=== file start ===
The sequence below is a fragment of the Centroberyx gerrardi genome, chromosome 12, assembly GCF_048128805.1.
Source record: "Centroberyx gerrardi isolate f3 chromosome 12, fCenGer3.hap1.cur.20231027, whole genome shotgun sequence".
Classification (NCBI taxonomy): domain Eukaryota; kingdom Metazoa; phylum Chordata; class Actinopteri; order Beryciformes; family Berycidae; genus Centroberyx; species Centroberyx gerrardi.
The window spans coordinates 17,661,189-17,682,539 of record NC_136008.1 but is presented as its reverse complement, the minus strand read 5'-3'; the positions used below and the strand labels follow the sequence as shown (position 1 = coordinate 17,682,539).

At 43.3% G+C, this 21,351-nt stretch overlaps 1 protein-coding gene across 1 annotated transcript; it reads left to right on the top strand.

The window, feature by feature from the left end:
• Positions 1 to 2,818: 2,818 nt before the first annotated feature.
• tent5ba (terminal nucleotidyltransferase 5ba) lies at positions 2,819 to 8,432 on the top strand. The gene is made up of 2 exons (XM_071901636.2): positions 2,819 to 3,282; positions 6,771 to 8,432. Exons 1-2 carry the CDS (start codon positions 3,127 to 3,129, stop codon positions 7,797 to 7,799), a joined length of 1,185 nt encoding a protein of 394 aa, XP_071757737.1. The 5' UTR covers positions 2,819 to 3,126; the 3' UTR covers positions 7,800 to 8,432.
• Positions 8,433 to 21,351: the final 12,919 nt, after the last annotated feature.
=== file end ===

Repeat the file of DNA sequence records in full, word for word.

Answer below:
The sequence below is a fragment of the Centroberyx gerrardi genome, chromosome 12, assembly GCF_048128805.1.
Source record: "Centroberyx gerrardi isolate f3 chromosome 12, fCenGer3.hap1.cur.20231027, whole genome shotgun sequence".
Classification (NCBI taxonomy): domain Eukaryota; kingdom Metazoa; phylum Chordata; class Actinopteri; order Beryciformes; family Berycidae; genus Centroberyx; species Centroberyx gerrardi.
The window spans coordinates 17,661,189-17,682,539 of record NC_136008.1 but is presented as its reverse complement, the minus strand read 5'-3'; the positions used below and the strand labels follow the sequence as shown (position 1 = coordinate 17,682,539).

At 43.3% G+C, this 21,351-nt stretch overlaps 1 protein-coding gene across 1 annotated transcript; it reads left to right on the top strand.

The window, feature by feature from the left end:
• Positions 1 to 2,818: 2,818 nt before the first annotated feature.
• tent5ba (terminal nucleotidyltransferase 5ba) lies at positions 2,819 to 8,432 on the top strand. The gene is made up of 2 exons (XM_071901636.2): positions 2,819 to 3,282; positions 6,771 to 8,432. Exons 1-2 carry the CDS (start codon positions 3,127 to 3,129, stop codon positions 7,797 to 7,799), a joined length of 1,185 nt encoding a protein of 394 aa, XP_071757737.1. The 5' UTR covers positions 2,819 to 3,126; the 3' UTR covers positions 7,800 to 8,432.
• Positions 8,433 to 21,351: the final 12,919 nt, after the last annotated feature.